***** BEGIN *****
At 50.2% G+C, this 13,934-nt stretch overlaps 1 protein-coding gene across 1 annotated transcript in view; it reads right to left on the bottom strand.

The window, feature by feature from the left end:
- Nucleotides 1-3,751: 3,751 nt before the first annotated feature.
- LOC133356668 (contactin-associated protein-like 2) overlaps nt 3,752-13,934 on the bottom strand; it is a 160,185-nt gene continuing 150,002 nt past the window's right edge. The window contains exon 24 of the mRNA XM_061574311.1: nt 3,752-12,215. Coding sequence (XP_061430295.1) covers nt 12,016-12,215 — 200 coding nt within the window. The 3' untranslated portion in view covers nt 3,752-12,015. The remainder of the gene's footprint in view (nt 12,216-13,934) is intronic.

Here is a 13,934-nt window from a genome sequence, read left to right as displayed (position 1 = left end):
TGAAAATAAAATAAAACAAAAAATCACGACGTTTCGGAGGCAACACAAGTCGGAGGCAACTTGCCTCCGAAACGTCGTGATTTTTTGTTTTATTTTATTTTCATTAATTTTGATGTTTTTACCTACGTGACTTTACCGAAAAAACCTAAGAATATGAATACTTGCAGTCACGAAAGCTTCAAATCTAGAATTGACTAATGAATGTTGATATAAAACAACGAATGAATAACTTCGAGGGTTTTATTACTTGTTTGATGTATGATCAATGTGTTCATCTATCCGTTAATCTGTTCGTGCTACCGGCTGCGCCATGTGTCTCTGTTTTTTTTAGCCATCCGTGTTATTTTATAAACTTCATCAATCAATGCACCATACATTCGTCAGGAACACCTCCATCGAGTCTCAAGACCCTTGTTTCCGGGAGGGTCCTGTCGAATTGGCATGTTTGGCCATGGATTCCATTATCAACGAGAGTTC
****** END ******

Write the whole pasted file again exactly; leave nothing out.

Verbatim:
At 50.2% G+C, this 13,934-nt stretch overlaps 1 protein-coding gene across 1 annotated transcript in view; it reads right to left on the bottom strand.

The window, feature by feature from the left end:
- Nucleotides 1-3,751: 3,751 nt before the first annotated feature.
- LOC133356668 (contactin-associated protein-like 2) overlaps nt 3,752-13,934 on the bottom strand; it is a 160,185-nt gene continuing 150,002 nt past the window's right edge. The window contains exon 24 of the mRNA XM_061574311.1: nt 3,752-12,215. Coding sequence (XP_061430295.1) covers nt 12,016-12,215 — 200 coding nt within the window. The 3' untranslated portion in view covers nt 3,752-12,015. The remainder of the gene's footprint in view (nt 12,216-13,934) is intronic.

Here is a 13,934-nt window from a genome sequence, read left to right as displayed (position 1 = left end):
TGAAAATAAAATAAAACAAAAAATCACGACGTTTCGGAGGCAACACAAGTCGGAGGCAACTTGCCTCCGAAACGTCGTGATTTTTTGTTTTATTTTATTTTCATTAATTTTGATGTTTTTACCTACGTGACTTTACCGAAAAAACCTAAGAATATGAATACTTGCAGTCACGAAAGCTTCAAATCTAGAATTGACTAATGAATGTTGATATAAAACAACGAATGAATAACTTCGAGGGTTTTATTACTTGTTTGATGTATGATCAATGTGTTCATCTATCCGTTAATCTGTTCGTGCTACCGGCTGCGCCATGTGTCTCTGTTTTTTTTAGCCATCCGTGTTATTTTATAAACTTCATCAATCAATGCACCATACATTCGTCAGGAACACCTCCATCGAGTCTCAAGACCCTTGTTTCCGGGAGGGTCCTGTCGAATTGGCATGTTTGGCCATGGATTCCATTATCAACGAGAGTTC